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By Citizen Reporter


Sars seizes illegal cigarettes, hookah tobacco worth R40 million

Sars boss Edward Kieswetter says importers and exporters of illicit products need to know that Sars uses modernised systems for risk detection and identification of suspicious cargo.

The customs division of South African Revenue Service (Sars) has confiscated illicit cigarettes, hookah tobacco and scrap metal worth R40 million.

The illegal cigarettes, valued at R35 million, were detected at the Durban Harbour and another batch worth R3 million was found in Polokwane.

The customs and illicit trade divisions carried out the operations with the support of the South African Police Service (Saps) and the Directorate for Priority Crime Investigation (Hawks).

In Polokwane, Saps intercepted a truck with cigarettes and alerted Sars officials.

Officials found 276 boxes of Remington Gold cigarettes with no SA diamond stamp, valued at R3 million.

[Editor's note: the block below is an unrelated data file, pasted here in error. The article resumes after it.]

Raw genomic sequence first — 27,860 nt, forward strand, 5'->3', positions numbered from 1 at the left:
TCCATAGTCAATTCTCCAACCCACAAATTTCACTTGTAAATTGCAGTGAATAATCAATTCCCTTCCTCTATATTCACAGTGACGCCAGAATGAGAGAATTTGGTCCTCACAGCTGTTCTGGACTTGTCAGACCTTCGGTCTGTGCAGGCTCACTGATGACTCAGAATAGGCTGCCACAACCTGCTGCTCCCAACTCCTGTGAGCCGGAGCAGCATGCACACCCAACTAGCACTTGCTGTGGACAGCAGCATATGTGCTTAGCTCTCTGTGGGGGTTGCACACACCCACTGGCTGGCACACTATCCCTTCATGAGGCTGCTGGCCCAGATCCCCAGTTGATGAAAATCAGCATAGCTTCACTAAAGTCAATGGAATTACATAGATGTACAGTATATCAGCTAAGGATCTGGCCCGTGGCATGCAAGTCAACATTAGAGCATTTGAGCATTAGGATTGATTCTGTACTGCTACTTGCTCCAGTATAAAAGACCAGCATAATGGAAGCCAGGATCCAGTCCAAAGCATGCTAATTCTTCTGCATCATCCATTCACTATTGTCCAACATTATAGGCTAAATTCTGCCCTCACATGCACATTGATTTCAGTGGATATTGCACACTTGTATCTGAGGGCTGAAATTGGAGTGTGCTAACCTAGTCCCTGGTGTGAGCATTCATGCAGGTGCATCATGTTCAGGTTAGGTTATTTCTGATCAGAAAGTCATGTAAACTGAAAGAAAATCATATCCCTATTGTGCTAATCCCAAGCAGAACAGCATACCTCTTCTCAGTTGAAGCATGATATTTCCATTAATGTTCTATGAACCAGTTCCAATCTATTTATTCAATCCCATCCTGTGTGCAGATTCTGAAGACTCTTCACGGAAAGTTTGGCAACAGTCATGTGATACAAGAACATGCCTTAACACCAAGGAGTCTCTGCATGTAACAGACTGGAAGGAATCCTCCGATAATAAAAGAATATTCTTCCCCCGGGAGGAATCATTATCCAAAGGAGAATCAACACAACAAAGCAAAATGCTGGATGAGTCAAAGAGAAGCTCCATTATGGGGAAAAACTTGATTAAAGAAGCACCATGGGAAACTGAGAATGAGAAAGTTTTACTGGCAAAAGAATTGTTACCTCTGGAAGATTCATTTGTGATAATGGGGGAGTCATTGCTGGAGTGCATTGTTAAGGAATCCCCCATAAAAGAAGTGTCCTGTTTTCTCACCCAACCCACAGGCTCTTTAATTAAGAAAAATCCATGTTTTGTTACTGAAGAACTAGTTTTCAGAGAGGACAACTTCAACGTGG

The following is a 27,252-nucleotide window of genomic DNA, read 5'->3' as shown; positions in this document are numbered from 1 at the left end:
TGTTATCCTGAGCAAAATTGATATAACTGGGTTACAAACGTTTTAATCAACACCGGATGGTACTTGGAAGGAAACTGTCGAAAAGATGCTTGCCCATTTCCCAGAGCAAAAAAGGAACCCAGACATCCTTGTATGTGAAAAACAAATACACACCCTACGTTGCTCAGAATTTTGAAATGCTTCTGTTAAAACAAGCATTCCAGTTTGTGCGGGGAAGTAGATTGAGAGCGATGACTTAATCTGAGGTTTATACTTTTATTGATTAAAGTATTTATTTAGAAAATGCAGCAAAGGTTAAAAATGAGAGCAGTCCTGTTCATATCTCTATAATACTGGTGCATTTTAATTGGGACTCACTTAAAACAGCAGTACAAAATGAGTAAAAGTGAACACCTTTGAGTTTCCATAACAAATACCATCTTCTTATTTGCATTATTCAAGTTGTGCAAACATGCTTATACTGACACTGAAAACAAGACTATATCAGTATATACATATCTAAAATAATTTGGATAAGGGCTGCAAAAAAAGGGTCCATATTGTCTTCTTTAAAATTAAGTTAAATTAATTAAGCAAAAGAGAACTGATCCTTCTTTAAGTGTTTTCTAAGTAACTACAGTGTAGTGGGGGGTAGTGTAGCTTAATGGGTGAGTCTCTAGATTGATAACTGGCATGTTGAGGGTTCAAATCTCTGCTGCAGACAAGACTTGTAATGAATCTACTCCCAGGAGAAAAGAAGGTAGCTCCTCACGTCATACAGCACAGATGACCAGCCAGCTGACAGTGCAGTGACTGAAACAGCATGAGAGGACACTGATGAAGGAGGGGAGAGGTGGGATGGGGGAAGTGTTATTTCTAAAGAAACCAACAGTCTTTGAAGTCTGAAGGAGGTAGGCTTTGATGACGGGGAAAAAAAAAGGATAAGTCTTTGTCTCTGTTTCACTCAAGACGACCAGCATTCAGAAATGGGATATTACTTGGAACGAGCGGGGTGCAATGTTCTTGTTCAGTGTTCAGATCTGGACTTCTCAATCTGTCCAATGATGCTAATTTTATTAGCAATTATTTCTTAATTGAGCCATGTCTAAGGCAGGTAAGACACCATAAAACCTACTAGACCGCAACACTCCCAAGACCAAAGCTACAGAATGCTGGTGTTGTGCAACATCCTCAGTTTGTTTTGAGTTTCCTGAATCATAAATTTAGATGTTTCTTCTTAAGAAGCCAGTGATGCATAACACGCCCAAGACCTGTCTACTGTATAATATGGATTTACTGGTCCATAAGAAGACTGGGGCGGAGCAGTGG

Inside the truck, officials also found a consignment of scrap metal with a customs value of R160,000. The truck entered the country via the Beitbridge border post. Four suspects have been arrested.

The 432 boxes of hookah tobacco, valued at R2 million, were detected in City Deep, Johannesburg, and declared as sugar molasses being warehoused for export to Malawi.

But intelligence revealed the tobacco was intended for distribution on the local market.

The illicit cigarettes bust at Durban Harbour took place after Sars used its modern risk and targeting systems to identify the consignments that were being imported by a repeat offender. The consignments were incorrectly declared as ceramic mugs and adhesive tape. 

The consignment consisted of three containers that concealed 1,800 master cases of Remington Gold cigarettes and 1,245 master cases of foreign brands not registered for sale in South Africa.

Sars Commissioner Edward Kieswetter said importers and exporters of illicit products needed to know that Sars used modernised systems for risk detection and identification of suspicious cargo.

“The use of the latest technology, big data, algorithms and machine learning to detect and deter non-compliance is one of our strategic objectives and falls within our mission to build a smart, modern Sars that is admired and trusted. We strive for voluntary compliance but will deal harshly with wilful non-compliance and criminal activity,” said Kieswetter.

Compiled by Narissa Subramoney

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